Evanston Day Nursery Association


The Association provides developmental, family-centered programs serving children ages 3-9, and operating on a sliding fee scale basis. They serve approximately 80 children annually. They also host summer camps and have an inter-generational program with the Presbyterian Homes.


The Evanston Day Nursery (EDN) was founded in 1912 by a group of women to meet the childcare needs of poor, working Evanston families. In 1915, the organization opened in the home of one of its founders and thus became the first day care center in Evanston and one of the first in Illinois. For many years the organization was run from a house at 1515 Wesley Avenue. In 1955, land was donated by the Visiting Nurse Association, and the organization moved the house from Wesley to 1835 Grant Street where there was room to expand and offer outdoor programming. In 1996, after-school programs were added and the building was expanded and made handicap accessible.


One of the earliest childcare centers in the state of Illinois, the Evanston Day Nursery was begun by Evanston women to offer support to working families. Its long history reveals the ongoing concern for the care of young children in the community and the commitment to offering programs for those in need.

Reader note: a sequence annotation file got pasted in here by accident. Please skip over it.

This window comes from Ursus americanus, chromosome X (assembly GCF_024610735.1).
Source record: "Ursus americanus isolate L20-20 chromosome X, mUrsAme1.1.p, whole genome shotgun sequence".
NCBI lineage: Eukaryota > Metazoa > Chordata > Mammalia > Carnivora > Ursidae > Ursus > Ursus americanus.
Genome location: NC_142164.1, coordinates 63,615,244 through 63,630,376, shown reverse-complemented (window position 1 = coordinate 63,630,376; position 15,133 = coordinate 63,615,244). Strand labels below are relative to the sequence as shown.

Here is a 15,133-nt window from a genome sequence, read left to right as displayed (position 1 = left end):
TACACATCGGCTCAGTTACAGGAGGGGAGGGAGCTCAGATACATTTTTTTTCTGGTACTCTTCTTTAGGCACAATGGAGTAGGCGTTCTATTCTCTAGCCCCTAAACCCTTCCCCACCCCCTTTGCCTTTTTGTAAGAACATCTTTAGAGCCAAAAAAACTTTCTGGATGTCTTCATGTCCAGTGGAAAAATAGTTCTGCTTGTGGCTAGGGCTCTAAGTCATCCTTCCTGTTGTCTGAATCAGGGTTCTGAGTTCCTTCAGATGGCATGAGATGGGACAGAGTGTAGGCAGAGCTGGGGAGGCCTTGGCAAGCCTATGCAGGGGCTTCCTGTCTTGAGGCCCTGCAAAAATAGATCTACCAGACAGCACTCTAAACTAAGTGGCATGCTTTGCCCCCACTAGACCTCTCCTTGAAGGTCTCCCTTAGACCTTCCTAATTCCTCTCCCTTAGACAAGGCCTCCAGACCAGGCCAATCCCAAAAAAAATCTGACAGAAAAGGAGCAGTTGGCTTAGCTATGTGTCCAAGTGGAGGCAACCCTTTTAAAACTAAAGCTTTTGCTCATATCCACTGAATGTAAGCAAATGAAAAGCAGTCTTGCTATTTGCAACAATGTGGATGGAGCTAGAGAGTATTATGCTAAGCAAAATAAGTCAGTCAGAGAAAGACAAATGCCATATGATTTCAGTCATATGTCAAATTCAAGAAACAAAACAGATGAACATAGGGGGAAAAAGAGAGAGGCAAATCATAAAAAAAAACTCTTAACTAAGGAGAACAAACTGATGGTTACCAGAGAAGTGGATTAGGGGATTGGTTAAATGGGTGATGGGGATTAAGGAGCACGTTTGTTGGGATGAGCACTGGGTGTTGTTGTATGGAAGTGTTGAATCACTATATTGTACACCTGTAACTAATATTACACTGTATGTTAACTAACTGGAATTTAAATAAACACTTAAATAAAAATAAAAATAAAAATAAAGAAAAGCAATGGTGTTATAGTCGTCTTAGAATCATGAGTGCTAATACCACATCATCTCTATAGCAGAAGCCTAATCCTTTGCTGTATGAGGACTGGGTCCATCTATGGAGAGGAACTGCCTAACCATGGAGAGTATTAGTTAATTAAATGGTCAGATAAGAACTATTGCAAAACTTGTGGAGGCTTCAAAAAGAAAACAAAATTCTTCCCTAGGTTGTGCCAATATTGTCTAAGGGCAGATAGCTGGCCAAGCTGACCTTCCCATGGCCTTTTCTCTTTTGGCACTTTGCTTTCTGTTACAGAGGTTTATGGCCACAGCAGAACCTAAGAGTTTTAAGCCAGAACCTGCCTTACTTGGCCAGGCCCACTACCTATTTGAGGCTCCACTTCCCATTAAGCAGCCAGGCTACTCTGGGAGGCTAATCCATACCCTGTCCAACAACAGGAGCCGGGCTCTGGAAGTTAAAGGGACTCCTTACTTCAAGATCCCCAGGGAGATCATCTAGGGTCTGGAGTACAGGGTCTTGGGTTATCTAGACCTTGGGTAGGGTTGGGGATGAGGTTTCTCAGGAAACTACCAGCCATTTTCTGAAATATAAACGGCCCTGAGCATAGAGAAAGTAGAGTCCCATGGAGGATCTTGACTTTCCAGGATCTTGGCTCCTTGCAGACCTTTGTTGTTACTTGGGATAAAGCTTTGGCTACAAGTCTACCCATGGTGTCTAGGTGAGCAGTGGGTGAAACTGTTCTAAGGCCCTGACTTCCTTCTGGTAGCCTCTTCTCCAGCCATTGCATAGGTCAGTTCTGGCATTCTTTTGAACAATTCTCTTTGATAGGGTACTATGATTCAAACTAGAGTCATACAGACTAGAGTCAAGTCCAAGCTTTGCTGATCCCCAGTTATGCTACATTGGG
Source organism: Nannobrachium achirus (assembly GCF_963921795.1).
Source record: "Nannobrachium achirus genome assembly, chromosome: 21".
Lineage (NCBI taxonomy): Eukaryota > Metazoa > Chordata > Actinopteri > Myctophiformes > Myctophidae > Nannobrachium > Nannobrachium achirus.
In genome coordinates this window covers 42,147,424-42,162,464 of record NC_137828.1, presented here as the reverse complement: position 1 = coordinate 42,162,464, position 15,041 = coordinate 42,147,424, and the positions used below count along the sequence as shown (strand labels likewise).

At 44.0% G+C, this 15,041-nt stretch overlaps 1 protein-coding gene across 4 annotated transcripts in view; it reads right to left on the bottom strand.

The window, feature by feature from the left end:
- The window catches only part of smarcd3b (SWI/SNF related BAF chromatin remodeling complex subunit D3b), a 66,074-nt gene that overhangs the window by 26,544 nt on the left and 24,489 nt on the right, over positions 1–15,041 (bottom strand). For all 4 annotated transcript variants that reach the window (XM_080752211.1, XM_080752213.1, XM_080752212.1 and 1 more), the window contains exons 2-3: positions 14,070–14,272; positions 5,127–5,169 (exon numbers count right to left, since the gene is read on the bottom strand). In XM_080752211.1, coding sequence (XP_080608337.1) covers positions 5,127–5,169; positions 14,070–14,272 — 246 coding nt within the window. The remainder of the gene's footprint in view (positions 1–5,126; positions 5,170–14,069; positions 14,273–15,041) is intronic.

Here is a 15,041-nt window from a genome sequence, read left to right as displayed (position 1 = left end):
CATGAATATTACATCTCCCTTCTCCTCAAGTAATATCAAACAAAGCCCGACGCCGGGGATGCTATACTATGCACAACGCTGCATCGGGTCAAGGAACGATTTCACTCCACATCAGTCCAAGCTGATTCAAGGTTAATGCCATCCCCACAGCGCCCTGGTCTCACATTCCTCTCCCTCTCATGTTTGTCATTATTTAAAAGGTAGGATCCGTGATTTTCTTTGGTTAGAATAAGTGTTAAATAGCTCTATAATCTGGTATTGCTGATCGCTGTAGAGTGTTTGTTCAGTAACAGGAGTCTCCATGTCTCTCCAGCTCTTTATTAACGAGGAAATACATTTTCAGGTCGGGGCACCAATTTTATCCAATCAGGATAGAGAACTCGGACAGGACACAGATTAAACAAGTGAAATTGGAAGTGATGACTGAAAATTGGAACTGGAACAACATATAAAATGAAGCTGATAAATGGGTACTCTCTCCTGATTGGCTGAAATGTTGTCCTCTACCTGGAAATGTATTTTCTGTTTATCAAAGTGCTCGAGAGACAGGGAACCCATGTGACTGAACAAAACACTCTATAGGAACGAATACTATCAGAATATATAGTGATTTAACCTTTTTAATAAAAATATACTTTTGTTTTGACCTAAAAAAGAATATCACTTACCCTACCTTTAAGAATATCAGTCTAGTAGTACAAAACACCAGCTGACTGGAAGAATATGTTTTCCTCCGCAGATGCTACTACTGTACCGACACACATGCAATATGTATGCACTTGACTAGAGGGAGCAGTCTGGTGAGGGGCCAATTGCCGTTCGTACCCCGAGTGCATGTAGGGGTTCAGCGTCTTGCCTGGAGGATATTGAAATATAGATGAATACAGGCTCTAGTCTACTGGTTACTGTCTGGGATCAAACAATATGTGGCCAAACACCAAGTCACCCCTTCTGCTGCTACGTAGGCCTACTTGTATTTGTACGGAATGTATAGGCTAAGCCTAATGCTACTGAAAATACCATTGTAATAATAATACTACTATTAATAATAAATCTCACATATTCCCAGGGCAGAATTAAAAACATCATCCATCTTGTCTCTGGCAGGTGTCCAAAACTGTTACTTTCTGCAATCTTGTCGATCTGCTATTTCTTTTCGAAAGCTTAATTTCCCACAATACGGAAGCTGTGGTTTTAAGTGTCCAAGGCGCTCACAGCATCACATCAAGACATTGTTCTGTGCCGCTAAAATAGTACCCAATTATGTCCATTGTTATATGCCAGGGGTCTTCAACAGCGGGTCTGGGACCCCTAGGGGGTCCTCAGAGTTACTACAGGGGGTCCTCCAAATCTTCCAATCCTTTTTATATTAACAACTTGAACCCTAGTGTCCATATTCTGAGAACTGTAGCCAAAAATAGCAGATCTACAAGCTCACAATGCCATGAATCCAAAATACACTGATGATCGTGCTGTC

Founded: 1912

Founders: Mrs. Edward J. Welsh, Director for more than 35 years.

Notes: In 1946, the Association merged with Stow House, which operated similar programs for children. They are committed to providing enhanced family support services to further the physical, social, emotional, and cognitive development of each child they serve. The EDN has collaborated on several fronts with the Child Care Network of Evanston for various teacher-trainings and support services offered to centers and the families they serve. They are also contracted with the District 65 Pre-K program, which offers early intervention screenings for development issues for people who cannot afford them. It offers work-study for Northwestern students and continues to be a training site for student teachers frm local colleges and a oft-visited location for observation of diversity in action; it is a microcosm of the Evanston community.

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